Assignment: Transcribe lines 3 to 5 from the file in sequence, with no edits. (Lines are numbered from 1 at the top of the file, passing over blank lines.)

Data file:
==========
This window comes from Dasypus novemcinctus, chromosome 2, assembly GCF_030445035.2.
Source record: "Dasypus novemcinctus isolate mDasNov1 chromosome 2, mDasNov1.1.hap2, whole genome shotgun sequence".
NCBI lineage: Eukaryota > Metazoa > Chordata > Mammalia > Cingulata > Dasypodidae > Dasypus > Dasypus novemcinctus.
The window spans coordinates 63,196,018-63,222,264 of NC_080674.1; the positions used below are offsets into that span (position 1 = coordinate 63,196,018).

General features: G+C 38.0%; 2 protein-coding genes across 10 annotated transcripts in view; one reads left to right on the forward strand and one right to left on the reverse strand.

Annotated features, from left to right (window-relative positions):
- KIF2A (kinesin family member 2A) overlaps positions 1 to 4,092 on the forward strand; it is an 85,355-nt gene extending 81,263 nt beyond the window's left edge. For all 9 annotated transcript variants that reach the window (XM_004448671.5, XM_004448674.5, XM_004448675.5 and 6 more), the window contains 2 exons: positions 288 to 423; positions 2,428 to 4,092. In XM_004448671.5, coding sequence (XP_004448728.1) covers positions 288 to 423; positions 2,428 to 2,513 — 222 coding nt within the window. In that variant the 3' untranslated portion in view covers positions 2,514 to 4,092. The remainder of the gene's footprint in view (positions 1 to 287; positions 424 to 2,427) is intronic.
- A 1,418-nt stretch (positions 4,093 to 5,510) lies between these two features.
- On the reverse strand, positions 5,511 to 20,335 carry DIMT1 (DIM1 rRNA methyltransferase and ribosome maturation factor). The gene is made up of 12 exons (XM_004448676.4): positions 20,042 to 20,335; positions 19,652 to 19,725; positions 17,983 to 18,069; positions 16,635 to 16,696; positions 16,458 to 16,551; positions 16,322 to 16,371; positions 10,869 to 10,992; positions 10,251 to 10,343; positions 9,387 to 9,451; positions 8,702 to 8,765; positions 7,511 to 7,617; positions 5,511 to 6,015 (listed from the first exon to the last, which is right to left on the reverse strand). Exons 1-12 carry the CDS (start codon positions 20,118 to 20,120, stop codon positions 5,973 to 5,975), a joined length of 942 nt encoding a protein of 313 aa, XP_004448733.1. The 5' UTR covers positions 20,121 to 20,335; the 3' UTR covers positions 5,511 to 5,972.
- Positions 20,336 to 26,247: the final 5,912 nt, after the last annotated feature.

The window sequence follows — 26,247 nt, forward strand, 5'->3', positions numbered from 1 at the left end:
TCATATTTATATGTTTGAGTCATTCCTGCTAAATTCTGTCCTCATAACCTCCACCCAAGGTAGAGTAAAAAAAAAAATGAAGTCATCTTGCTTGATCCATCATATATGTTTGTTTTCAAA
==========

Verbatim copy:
NCBI lineage: Eukaryota > Metazoa > Chordata > Mammalia > Cingulata > Dasypodidae > Dasypus > Dasypus novemcinctus.
The window spans coordinates 63,196,018-63,222,264 of NC_080674.1; the positions used below are offsets into that span (position 1 = coordinate 63,196,018).

General features: G+C 38.0%; 2 protein-coding genes across 10 annotated transcripts in view; one reads left to right on the forward strand and one right to left on the reverse strand.